After months of anticipation, thousands of students will begin their first day of business school in the coming weeks. For many, it will be the start of a long and challenging journey to earn an MBA.

Though each business school has a different curriculum and culture, all students experience similar struggles.

Alex Dea, a graduate of the University of North Carolina at Chapel Hill’s Kenan-Flagler Business School has some tips to share with new students. He gathered this advice from fellow MBAs and second-year students so that they can be better prepared for their academic journey. Dea is the creator of MBASchooled, a website providing resources for business school students, applicants, and alumni.

Here are some tips for getting through the first semester, and making the most of your time in school.

1. Structure Your Business Around Three Central Pillars.

It’s a common pitfall for undergraduates to focus too much on partying or working an internship instead of their classwork. Business school, however, is different.

Ben Thayer emphasizes that business school isn’t only about studying in a classroom or library for long hours each day, and this presents its own unique set of challenges. He developed a unique approach he calls the “three-pillar approach” to categorize his responsibilities, which include academic (reports and tests), social (clubs and events), and career (opportunities like interviewing potential employers). “You have to build up each pillar to succeed,” he says.

Thayer believes it’s necessary to constantly be conscious of giving each pillar equal importance, and that you learn to balance sacrifices you may make in one area with those you make in the other two.

2. Prioritize With the Understanding That It’s Impossible to Give Everything Your Best Effort.

Jill Gramolini, a 2016 MBA graduate of New York University Stern School of Business, states that she felt well-equipped for a demanding regimen since she had worked as a Deloitte consultant for four years. She quickly discovered that it wasn’t feasible to accomplish each of her goals while attending business school.

“Prioritize, because as much as I wanted to do it all, I learned I couldn’t,” she says.

She decided in her first semester that she wanted to work in retail after graduation, so she used her first year networking and learning about the sector through Luxury and Retail Club events, as well as a part-time job. Gramolini, who doesn’t want her grades to be known to potential employers, decided to make the most of her opportunity by learning as much as she could without stressing about getting outstanding marks.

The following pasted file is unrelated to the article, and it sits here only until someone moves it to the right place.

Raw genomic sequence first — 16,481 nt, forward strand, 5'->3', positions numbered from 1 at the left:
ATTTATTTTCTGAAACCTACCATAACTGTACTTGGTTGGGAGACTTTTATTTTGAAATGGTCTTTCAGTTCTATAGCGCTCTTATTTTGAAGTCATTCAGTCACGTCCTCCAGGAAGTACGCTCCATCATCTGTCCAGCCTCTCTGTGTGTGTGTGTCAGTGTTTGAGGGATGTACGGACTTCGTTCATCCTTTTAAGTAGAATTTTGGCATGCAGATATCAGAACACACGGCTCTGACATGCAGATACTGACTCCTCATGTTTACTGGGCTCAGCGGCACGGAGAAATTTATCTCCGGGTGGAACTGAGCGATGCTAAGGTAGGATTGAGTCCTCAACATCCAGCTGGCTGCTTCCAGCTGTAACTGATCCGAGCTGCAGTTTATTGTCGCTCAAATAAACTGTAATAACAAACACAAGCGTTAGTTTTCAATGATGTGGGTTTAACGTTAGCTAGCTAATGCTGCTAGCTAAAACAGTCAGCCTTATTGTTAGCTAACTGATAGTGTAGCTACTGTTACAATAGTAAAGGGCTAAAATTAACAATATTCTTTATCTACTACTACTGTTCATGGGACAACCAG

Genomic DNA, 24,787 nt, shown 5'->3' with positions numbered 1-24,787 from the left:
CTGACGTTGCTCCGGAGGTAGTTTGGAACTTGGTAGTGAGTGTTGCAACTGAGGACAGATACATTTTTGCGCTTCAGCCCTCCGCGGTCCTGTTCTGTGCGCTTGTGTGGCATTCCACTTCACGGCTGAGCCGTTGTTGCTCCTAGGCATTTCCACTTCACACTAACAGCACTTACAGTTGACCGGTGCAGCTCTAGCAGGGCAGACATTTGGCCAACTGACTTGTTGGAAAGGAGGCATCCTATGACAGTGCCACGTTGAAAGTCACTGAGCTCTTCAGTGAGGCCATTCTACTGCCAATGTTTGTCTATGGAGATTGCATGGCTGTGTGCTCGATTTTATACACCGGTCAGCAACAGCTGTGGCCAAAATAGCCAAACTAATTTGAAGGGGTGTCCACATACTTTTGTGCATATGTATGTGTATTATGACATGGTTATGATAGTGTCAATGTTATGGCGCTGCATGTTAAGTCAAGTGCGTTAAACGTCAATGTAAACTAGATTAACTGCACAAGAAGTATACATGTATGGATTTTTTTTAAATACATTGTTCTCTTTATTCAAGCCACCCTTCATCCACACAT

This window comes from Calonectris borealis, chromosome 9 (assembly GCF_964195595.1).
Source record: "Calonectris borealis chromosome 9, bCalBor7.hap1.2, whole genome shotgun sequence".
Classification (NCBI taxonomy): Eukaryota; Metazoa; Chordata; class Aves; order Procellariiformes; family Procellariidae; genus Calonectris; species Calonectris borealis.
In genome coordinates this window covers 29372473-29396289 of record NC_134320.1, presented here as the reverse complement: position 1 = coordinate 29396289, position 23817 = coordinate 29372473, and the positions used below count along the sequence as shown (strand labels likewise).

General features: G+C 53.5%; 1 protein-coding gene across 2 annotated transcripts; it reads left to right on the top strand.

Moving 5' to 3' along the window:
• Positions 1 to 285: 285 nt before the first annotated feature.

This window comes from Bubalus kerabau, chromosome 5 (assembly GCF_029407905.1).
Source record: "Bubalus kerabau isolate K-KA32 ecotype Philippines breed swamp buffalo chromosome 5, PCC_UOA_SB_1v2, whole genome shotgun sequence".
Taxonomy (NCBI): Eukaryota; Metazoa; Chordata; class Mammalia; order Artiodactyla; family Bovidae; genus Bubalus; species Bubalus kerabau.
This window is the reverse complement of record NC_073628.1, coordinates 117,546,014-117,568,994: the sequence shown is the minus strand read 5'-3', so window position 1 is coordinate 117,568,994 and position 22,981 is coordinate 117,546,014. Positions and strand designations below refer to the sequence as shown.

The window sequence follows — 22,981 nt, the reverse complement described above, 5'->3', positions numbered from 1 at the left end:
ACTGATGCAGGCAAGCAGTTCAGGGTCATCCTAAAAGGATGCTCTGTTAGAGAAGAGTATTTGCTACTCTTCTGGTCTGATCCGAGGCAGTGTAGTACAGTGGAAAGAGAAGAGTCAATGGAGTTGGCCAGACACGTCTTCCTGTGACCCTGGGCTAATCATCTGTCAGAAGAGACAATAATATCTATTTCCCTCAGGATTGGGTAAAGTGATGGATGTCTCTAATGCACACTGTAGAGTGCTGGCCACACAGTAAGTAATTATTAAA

3. Allow Yourself a Rest

Many students feel anxious or have self-doubt, regardless of their professional or academic accomplishments. Students are driven to overwork and forget about their future aspirations. There’s also a danger that students will spend two years in a business school bubble.

You need to learn to relax, says Philip Blackett, Harvard Business School MBA ’16. “Keep things in perspective: Don’t have a heart attack before you graduate,” he says.

Remind yourself that you wouldn’t be on campus if you didn’t have the capacity to succeed when things start to feel out of your hands. Take some time out of your week to relax and de-stress through your favorite method, whether that’s hitting the gym, attending a yoga class, or going for drinks with friends. Blackett suggests that spending time with friends who attend the same school is incredibly beneficial because they can relate to what you’re experiencing.

4. Develop Strong Relationships

Kayla Cartwright, University of Virginia Darden School of Business MBA ’16, discovered in her first semester that forming relationships wasn’t just enjoyable, it was key to excelling while obtaining her degree.

A variety of students creates a well-rounded learning experience, which is why business schools are especially sought after. For example, a student who has already spent five years as a consultant could offer her classmate insights into the business world, while a student with very minimal formal training but is building a startup could do the same.

“Do yourself and your school community a favor and be intentional about inviting people different from you to socialize and work with you on group projects,” Cartwright says.

5. Don’t Be Scared to Seek Assistance and Give All You Have

Because business school student bodies come from a wide range of backgrounds, it follows that no single student will be completely prepared for all of the coursework.

“Business school can be incredibly humbling, but ask for help when you need it,” Dea, Kenan-Flagler ’15, says. “You’ll probably be surprised at how willing people are to help you.”

If you’ve been accepted by a top business school, you’re already probably quite competitive, but you must not allow pride gets in the way of your learning.

6. Make Your Classmates’ Educational Experience More Interesting

And on the topic of competition, you’re not helping anyone if you use your class participation as an attempt to impress your professor and classmates, says John Huang, University of Michigan Ross School of Business. Speak like a “normal human” and don’t roll off memorized textbook material.

To add value, share your own opinions and defend your conclusions confidently. If you want to stand out and take a risk, give an answer that your professor might not agree with but would provide valuable insights for your classmates.

This article was originally published on Business Insider.

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